Private capital is a very old concept, having emerged during the middle ages from the Florentine merchant banking community. Of course, private capital as we know it today is a little different, and a little more refined than it was when it first began.
Hundreds of years ago, European merchant ships would travel to the Americas to gather trading goods. Outfitting a ship with crew and supplies cost money, so expeditions were made possible with an investment from a wealthy sponsor. When the sailing ship returned with its cargo, the ship’s captain would be paid a carry (or carried interest), a percentage of the cargo’s value, while their sponsor would get a larger majority percentage. Think: 20 percent to the captain, 80 percent to the sponsor.
The sponsor’s initial investment funded the ship’s expedition, and the value of the goods they received when the ship came back was their return on investment (ROI). Sponsors would fund expeditions that they thought would be profitable. The early sea trade is where the term “carry trade” is thought to have evolved from.
Over time, the practice spread from shipping to other areas of commerce, with wealthy families working with agents and investing capital in different ventures.
The practice became somewhat more formalized in the mid-20th century, after World War II. This is when we saw the emergence of the three main branches of modern private capital – venture capital, private equity, and private credit.
Venture capital is a dilutive type of investment in which shareholders of companies that have no revenue seek out investors and sell shares to cover the costs of starting or growing a business. Venture capital can fund activities such as:
- Hiring employees
- Securing a space to do business
- Developing internal systems and processes
- Producing saleable goods
Once the company becomes profitable, the investors can be paid returns. In some cases, a venture capital funded company will be acquired by a larger corporation or float an IPO (Initial Public Offering) once it passes a certain threshold of revenue. Some of the proceeds of the sale may go to the initial investors.
Private equity is similar to venture capital in that it is also dilutive to the existing shareholders. In this case the businesses seeking funds are already established, and need the extra money not to start up operations, but to finance acquisitions, mergers, and other growth efforts.
With private equity, investors are purchasing shares in a private company, and that comes with some power over the company’s overall direction and management. Private equity investors have a say in how and when their money is put to use, and they have a carried interest motivation to grow the company to achieve a higher valuation.
Private credit (also known as private debt) is also used to fund mergers, acquisitions, and growth initiatives, but unlike private equity and venture capital, it is anti-dilutive for the shareholders. A private credit lender does not take on common share ownership of the company and therefore does not have any direct control over the company’s direction or growth. This can be advantageous for companies that are taking on manageable risk, have tangible enterprise value, don’t have a lot of tangible assets, and want access to capital without giving up control or bringing on a minority partner with control rights.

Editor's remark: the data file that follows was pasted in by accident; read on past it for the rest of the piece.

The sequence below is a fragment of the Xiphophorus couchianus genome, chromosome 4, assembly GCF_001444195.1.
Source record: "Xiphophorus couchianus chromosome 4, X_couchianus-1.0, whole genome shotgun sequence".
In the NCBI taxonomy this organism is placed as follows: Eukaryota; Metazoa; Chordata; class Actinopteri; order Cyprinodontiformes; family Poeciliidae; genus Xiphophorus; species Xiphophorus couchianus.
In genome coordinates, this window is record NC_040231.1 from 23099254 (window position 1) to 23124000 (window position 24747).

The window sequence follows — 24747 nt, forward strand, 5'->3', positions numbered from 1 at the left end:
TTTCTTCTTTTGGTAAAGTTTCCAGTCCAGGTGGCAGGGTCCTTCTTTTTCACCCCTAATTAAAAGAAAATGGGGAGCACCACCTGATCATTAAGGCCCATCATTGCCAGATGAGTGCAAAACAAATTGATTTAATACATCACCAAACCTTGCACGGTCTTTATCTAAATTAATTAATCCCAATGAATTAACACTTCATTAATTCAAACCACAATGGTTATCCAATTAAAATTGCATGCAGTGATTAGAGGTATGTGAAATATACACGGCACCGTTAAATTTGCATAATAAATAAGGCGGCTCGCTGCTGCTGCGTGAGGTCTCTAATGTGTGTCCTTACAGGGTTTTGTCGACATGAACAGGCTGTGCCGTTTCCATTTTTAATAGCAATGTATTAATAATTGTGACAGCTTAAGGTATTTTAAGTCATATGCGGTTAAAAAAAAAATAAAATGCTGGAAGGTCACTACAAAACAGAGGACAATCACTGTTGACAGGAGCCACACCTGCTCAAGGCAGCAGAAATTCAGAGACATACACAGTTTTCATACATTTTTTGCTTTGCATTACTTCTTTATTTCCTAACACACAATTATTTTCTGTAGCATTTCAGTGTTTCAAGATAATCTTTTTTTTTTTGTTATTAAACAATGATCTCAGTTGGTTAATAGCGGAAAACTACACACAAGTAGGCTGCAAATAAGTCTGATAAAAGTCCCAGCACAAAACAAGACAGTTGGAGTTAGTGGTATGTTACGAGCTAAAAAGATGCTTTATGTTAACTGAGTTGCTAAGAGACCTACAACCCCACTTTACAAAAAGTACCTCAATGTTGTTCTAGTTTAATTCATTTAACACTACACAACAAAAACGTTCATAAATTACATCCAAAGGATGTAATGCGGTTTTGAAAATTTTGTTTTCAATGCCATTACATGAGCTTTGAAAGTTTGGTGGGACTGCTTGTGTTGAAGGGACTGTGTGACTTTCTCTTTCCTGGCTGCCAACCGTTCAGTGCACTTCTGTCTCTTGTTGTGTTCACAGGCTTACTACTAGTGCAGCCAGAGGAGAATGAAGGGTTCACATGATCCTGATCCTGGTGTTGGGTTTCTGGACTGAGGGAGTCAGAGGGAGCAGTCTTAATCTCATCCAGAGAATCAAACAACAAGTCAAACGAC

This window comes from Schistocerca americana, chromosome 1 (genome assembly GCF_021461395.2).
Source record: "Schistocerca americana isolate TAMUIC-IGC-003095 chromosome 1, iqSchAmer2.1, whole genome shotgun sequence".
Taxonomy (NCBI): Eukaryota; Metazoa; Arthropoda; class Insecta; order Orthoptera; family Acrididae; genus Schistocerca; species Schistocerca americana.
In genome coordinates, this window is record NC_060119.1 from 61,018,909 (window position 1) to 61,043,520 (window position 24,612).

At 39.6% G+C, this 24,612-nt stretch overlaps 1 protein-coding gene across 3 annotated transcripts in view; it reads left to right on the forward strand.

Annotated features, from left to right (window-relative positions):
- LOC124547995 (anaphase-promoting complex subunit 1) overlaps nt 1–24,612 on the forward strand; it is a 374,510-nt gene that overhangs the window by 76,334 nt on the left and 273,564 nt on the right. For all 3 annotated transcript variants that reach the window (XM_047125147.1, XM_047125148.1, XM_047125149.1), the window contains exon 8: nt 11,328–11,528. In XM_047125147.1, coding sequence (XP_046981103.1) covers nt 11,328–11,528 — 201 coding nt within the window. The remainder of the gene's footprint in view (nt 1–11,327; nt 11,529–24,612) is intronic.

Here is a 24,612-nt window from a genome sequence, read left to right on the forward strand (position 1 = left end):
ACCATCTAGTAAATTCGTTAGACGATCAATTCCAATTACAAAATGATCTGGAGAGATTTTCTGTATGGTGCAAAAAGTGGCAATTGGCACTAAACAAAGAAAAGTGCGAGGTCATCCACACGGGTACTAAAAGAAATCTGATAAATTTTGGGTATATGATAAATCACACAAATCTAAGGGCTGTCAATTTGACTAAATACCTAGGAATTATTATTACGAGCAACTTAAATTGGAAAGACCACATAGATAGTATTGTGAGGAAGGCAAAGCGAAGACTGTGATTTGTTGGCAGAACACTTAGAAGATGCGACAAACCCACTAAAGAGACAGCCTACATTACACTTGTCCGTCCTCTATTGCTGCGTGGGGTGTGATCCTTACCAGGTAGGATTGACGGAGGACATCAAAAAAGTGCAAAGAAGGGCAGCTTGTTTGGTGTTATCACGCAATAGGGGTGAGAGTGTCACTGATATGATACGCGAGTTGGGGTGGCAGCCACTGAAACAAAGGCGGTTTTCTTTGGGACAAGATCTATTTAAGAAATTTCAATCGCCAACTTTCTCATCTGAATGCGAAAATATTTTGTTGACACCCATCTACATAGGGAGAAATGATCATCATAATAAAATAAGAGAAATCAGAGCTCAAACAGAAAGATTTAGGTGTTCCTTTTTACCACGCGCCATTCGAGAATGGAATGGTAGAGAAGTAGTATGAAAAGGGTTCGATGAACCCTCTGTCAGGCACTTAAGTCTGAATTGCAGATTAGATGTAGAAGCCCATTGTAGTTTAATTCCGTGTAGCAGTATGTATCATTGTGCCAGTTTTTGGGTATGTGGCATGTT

Of the three branches we’ve discussed, private credit is the most “DIY” – unlike with private equity or venture capital, recipients of private credit investments are independent when it comes to determining how and when to allocate the funds.
What Does Bond Capital Do?
At Bond Capital, we specialize in private debt, and alongside that private debt, private equity.
When it comes to private debt, we participate in what’s called the lower middle market, dealing with transactions between 5 and 50 million dollars and corporate revenues between 10 million and 1 billion dollars.
The types of businesses that may benefit from issuing private debt are unable to access public markets and are underserved by government relief or their existing banks. This can be for a variety of reasons.
Banks are conservative and tend to prefer hard assets when it comes to business financing. If your business’ equity value based on cash flow or intellectual property exceeds its asset or book value, it can be more difficult to get funding from banks. Individual banks also have their own regulated borrowing rules, and since it’s often a headache and time-consuming to change banks, some business owners find it easier and faster to seek out a private credit financing.
Let’s Talk Private Credit
Do you have a business in need of funding? Before you approach Bond Capital or any other private debt lender, you need to have a big dream expressed in a clear business plan. State the amount of money you require to see your plan to fruition and illustrate your ability to overcome risk factors while acting as a good partner and steward. Be prepared to explain your track record, how you’ll allocate the investment funds, and why your business will be successful.
Ready to take your business to the next level? Looking for more information? Contact us today.